The specifics of a program the writer used to eliminate dullness in the QSO require simply listing a series of questions about things of interest to you. Then the moment your mind turns blank as to what to say next ot the QSO starts to dry up, simply look al the list and start it up again.

After using the list for a few months, i: became almost second nature to engage i friendly informative QSO s, each of which were different from the other and many oi which opened the doors for long-term friendships.

As a practical matter, I found that if ! volunteered some information first and followed that with an inquiry on the same subject, it would invariably open the door to mon discussions and before long a genuine feeling of knowing the other fellow was developed. If you visualize that you are talking to someone sitting next to you as if he were in your own room and not going through a routine testing procedure, the routine stereotype type of QSO which does get tiresome can be avoided. Listed below are the twenty questions which have provided the framework for many pleasant, interesting and diversified QSO's. As you can see, there is nothing unique about the questions. You can easily prepare another list of questions for yourself. The questions are simply guidelines to keep the QSO going so you will never find yourself in the position of not knowing what to say next. If the questions listed below sound interesting to >ou. simply use them. If other subjects of conversation come to mind that you would prefer to discuss, then of course, use lhem. The point of the whole idea is (hat if you make up a list of questions or subjects and have it on the operating table, you can with a minimum of effort change a boring routine QSO into an interesting conversation with a newly made friend.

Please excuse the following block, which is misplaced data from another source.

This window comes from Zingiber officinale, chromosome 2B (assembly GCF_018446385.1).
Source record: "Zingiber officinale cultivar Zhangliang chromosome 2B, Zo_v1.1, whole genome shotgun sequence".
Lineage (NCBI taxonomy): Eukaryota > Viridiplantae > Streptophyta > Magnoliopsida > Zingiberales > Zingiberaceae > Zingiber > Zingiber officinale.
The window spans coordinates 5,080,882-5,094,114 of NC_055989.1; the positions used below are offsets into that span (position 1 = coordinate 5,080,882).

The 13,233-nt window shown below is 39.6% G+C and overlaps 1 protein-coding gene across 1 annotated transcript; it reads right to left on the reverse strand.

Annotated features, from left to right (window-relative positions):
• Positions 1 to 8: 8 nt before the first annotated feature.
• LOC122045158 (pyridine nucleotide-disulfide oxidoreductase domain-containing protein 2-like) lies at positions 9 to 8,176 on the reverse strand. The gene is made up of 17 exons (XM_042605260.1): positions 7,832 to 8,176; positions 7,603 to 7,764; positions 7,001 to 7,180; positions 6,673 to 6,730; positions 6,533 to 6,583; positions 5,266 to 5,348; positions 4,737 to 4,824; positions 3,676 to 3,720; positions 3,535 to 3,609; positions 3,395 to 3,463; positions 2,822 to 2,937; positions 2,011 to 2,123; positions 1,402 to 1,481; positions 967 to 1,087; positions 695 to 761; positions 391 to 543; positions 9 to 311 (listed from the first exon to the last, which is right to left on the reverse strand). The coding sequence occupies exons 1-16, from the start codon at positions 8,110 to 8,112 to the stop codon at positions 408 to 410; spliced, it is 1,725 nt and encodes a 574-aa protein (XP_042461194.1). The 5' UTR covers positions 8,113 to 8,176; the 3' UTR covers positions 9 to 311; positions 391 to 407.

My list contained the following subject matter:

1- (I am a machinist-) What kind of work do you do? (If he says he is in school, then ask what school grade, and what does he plan to do when finished-) (If he says he is in college, ask him where it is, what he is hiking. If you have been to college, tell him about it,)

2. Mow long have you been doing that work? 1 I've been a machinist for 17 years.)

3, (IVe been on the air since 19350 How long have you been on the air?

4- What other bands do you operate? (I operate on I 5 and 2.)

5, Do you ever operate any other mode? fl operate part time on CW and part on sideband-)

6, Have you ever visited here in Pod Link? ( Your town,) I've never been in Lower CulL-cutt Mlis town). The nearest I've been to Lower Culicutt was in Upper Culicutt (or where is Lower Culicutt?).

7, (I have been a stamp collector for years.) Do you enjoy any other hobbies?

(I wish I had more lime to operate. I only get on weekends.) How about you?

() (i ve got two children.) Do you have any children?

10. (My kids are'10 and 12 years old. A boy and a girt.) How old are your kids?

1 1. Are you interested in I)X work? {I am. Tve got II0 countries confirmed.) How about you?

I 2. Have you heard or worked any Dx lately? Lve just worked UA0 VE in Zone 23 after trying for years.

13. What kind of an antenna do you use? (1 use a cubical quad.)

14. (I have for have not) used the type of beam you have.) f lave you ever compared it with any other type?

15. (Tve been studying for an extra class ticket for a month now.) Have you started working for an extra class ticket?

Was this article helpful?

0 0

Post a comment